Many churches throughout the world use a Bible reading schedule called a "lectionary." It's just a fancy word meaning "selected readings." Posts like this reflect on the readings for an upcoming Sunday or other Church holiday, as found in the historic one-year lectionary.
The apostle Peter prays that his readers would have grace and peace multiplied to them in the knowledge of God in Christ (v. 2). As long as we live in a world full of sin and evil, strife and turmoil, we are in critical need of peace. For many years my nation and its government has spoken about the need for peace and harmony, while at the same time engaging in warfare around the world, while seeing increasing levels of division and dissent among different groups within the country. It seems we want peace, but we have little good way of finding that peace.
The root of our trouble finding peace is that we are looking to the wrong sources. When we look deep within ourselves, we find turmoil. When we look to the natural world, we find a place of beauty but also of forbidding danger and destructive power. When we look to others in our lives, we find they are approximately as likely as we are to have found peace. When we look to governments, we find an organization which collects all the characteristics of the citizens and/or leaders. Good and bad are mixed together. We will not find peace there.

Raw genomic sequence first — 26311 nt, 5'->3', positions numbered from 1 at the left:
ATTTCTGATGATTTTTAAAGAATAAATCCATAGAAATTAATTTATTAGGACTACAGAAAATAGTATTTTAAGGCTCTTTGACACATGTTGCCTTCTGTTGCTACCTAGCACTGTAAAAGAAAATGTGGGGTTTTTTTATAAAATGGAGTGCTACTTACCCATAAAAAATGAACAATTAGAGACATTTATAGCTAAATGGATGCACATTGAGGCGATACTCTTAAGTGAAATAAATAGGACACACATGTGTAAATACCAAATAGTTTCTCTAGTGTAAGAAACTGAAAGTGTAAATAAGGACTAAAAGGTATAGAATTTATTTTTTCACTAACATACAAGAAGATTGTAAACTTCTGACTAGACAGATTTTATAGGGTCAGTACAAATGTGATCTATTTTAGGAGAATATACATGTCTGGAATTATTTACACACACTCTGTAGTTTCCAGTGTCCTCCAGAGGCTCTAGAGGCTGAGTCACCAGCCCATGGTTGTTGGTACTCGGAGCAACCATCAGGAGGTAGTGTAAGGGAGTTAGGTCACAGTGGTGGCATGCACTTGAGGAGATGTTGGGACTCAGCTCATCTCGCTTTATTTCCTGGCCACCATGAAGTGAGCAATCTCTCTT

Where does Peter direct us? He directs us to the knowledge of God in Christ. Jesus has come to bear our sin, to be our savior, and to break down the wall of separation that divided us from God's love. He has won peace for us, by conquering sin and despair on our behalf. This is where we can find true peace. It's in the grace of God.
Peter goes on to describe character qualities that will grow out of having peace with God. They don't create peace, but they come from it. When we dwell in the peace of God, we grow in the gracious attributes he describes for living in this world. Christians will normally sum it up by saying that we learn to love and serve our neighbor, living and acting for the good of those around us.
Our prayer, then, is that we may experience the grace and peace which come from God in Christ, and that we may bring that grace and peace to our world. This is the work of God, but it is accomplished in us and delivered through us. We look to Christ. He takes care of the rest.
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